Lindsay and I went to see Iron Man as a graduation celebration thing, and that movie was spectacular. It was a classic case of having no expectations and being very well rewarded for not having them. As a study in contrasts, what I've been hearing about Prince Caspian makes me apprehensive about seeing the film.
As I geared up for the release, I knew the second Narnia film would be darker and more martial--as is C.S. Lewis' book. What I wasn't expecting was a sequel to the Lord of the Rings movies featuring talking animals... Here's some of the chatter I'm hearing.
Andrew Adamson is finally making the big epic fantasy battle movie that he really wanted to make the first time around, and his devotion to that vision holds Prince Caspian together and makes it a more consistent, and consistently entertaining, sort of film than Wardrobe was. But in steering the film closer to his own vision, Adamson steers it away from Lewis's, and so it loses some of the book's core spiritual themes. - Peter Chattaway
Prince Caspian, by the reasoning of Walden executives, no doubt needed to be a more mature movie or else run the risk of losing the newly-blossoming teenagers who saw the first one. Enter Prince Caspian—no longer the boy he is in the book, but now Ben Barnes, a one-dimensional, chiseled emblem of masculinity (also 27 years old in real life...) who speaks in a supposedly sexy Mediterranean accent—and we have something for the teenage girls. Now take Susan Pevensie (Anna Popplewell, 19 years old), make her look like she just beat Amy Winehouse in an eyeliner duel, and we have something for the teenage boys. - Timothy Zila
This Aslan was an absent, passive, weak figure who did not belong to the story. It seems that the Disney/Walden people, without the clear death-and-resurrection myth around which to center the plot, simply didn’t know what to do with Him. So they decided to write a new story, one about doubt and distance and only dreaming your faith is true. That story, they must have reasoned, is more relevant to today’s society. - Sørina Higgins
The film version of Narnia does Lewis justice to not try to capture his literary genius on film. It does better to focus on its own form (spectacularized summer blockbuster) and wow the audience with cinematic wonder, in the way Lewis wows us with his poetic literary whimsy. One might complain, for example, that the film transforms Susan into a Tarantino-esque killing machine, wielding a bow-and-arrow with Legolas-like tenacity. But this is a film, built around action, so it’s much better to have our heroine Susan smack-dab in the middle of it all rather than cheering from the off-camera sidelines. - Brett McCracken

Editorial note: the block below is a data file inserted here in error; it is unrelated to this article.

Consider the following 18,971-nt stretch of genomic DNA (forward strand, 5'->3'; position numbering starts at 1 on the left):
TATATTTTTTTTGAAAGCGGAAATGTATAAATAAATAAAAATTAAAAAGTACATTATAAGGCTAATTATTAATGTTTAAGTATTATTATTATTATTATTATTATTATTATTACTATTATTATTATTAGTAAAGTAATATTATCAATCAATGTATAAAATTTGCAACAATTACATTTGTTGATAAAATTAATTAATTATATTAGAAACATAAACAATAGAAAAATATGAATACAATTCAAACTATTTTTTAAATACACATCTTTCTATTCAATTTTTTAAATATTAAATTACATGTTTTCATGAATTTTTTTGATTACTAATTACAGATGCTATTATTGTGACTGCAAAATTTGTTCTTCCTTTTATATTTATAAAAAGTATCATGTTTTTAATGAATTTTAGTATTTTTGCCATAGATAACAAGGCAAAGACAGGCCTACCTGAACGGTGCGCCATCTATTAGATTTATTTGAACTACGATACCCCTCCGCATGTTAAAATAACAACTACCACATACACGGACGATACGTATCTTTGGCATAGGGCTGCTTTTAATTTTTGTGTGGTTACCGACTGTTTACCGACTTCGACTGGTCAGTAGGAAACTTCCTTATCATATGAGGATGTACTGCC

All this is kind of disquieting. Then we have a few people saying that Prince Caspian, the movie, is better than Prince Caspian, the book--but I guess there are a handful of crackpots willing to jump on every bandwagon.
Seriously, I know Caspian wasn't Lewis' strongest Narnia book, but the idea of Andrew Adamson, WETA, and a boy-band Caspian outdoing Lewis is like a tag-team of midgets taking on the Incredible Hulk. On his worst day, Lewis is a better storyteller than anyone in Hollywood at this moment. But wait, am I being overly biased? Am I failing to give this very talented production crew a fair shake, or being snidely dismissive as I imply that the following two writers were on drugs when they wrote their reviews? Naaw. Anyway, here's the counter-perspective.
Prince Caspian was the second to be written in the series, and it’s rushed and thin... most of the book is occupied with the Pevensies’ struggle to cross mountains and rivers to get to him... When they finally meet Caspian there is a brief battle and a happy ending, and before you know it you’re running into the opening pages of The Voyage of the Dawn Treader (a much better book). Prince Caspian, the movie, fixes all this. It knits a whole lot more story around that spare frame, and the plot gains traction while the characters gain complexity. The movie is just plain better than the book. - Frederica Matthews-Green
This is a splendid family film and a reminder that movie making is not a second class artistic cousin to literature. The acting is solid throughout. Peter in particular is much better in this film than the first. He is given a greater emotional range and handles it well. Caspian earned cries of delight from our nearly sixteen daughter . . . and the touch of romance in the film was welcome. We are all glad we will get to see Caspian more in the next film. - John Mark Reynolds
Any other opinions out there? When we make it to the theater, I'll post my take.